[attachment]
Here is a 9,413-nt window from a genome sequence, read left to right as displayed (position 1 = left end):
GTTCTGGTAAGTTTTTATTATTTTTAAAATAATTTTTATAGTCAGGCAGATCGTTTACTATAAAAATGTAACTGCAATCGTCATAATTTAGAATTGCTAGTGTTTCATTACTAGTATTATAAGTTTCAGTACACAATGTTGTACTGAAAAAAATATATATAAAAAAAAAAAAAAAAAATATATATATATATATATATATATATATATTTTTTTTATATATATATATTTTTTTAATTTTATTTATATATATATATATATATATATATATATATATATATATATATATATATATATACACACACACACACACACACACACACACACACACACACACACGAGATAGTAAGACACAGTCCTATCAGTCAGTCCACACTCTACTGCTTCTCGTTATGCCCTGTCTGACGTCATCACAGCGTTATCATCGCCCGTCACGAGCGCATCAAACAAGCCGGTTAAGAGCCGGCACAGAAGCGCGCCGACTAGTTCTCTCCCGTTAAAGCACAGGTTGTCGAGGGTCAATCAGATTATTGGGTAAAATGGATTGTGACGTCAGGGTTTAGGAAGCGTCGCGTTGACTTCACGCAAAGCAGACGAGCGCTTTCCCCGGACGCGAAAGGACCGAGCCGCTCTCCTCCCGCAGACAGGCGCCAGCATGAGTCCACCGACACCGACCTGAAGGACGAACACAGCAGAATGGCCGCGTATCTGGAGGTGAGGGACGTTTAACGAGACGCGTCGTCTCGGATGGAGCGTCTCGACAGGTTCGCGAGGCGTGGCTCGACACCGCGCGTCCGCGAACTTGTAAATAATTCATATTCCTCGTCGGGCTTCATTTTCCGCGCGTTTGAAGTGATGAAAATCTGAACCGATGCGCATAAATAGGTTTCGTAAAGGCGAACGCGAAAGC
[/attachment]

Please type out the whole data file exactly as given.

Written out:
Here is a 9,413-nt window from a genome sequence, read left to right as displayed (position 1 = left end):
GTTCTGGTAAGTTTTTATTATTTTTAAAATAATTTTTATAGTCAGGCAGATCGTTTACTATAAAAATGTAACTGCAATCGTCATAATTTAGAATTGCTAGTGTTTCATTACTAGTATTATAAGTTTCAGTACACAATGTTGTACTGAAAAAAATATATATAAAAAAAAAAAAAAAAAATATATATATATATATATATATATATATATTTTTTTTATATATATATATTTTTTTAATTTTATTTATATATATATATATATATATATATATATATATATATATATATATATATATATACACACACACACACACACACACACACACACACACACACACACGAGATAGTAAGACACAGTCCTATCAGTCAGTCCACACTCTACTGCTTCTCGTTATGCCCTGTCTGACGTCATCACAGCGTTATCATCGCCCGTCACGAGCGCATCAAACAAGCCGGTTAAGAGCCGGCACAGAAGCGCGCCGACTAGTTCTCTCCCGTTAAAGCACAGGTTGTCGAGGGTCAATCAGATTATTGGGTAAAATGGATTGTGACGTCAGGGTTTAGGAAGCGTCGCGTTGACTTCACGCAAAGCAGACGAGCGCTTTCCCCGGACGCGAAAGGACCGAGCCGCTCTCCTCCCGCAGACAGGCGCCAGCATGAGTCCACCGACACCGACCTGAAGGACGAACACAGCAGAATGGCCGCGTATCTGGAGGTGAGGGACGTTTAACGAGACGCGTCGTCTCGGATGGAGCGTCTCGACAGGTTCGCGAGGCGTGGCTCGACACCGCGCGTCCGCGAACTTGTAAATAATTCATATTCCTCGTCGGGCTTCATTTTCCGCGCGTTTGAAGTGATGAAAATCTGAACCGATGCGCATAAATAGGTTTCGTAAAGGCGAACGCGAAAGC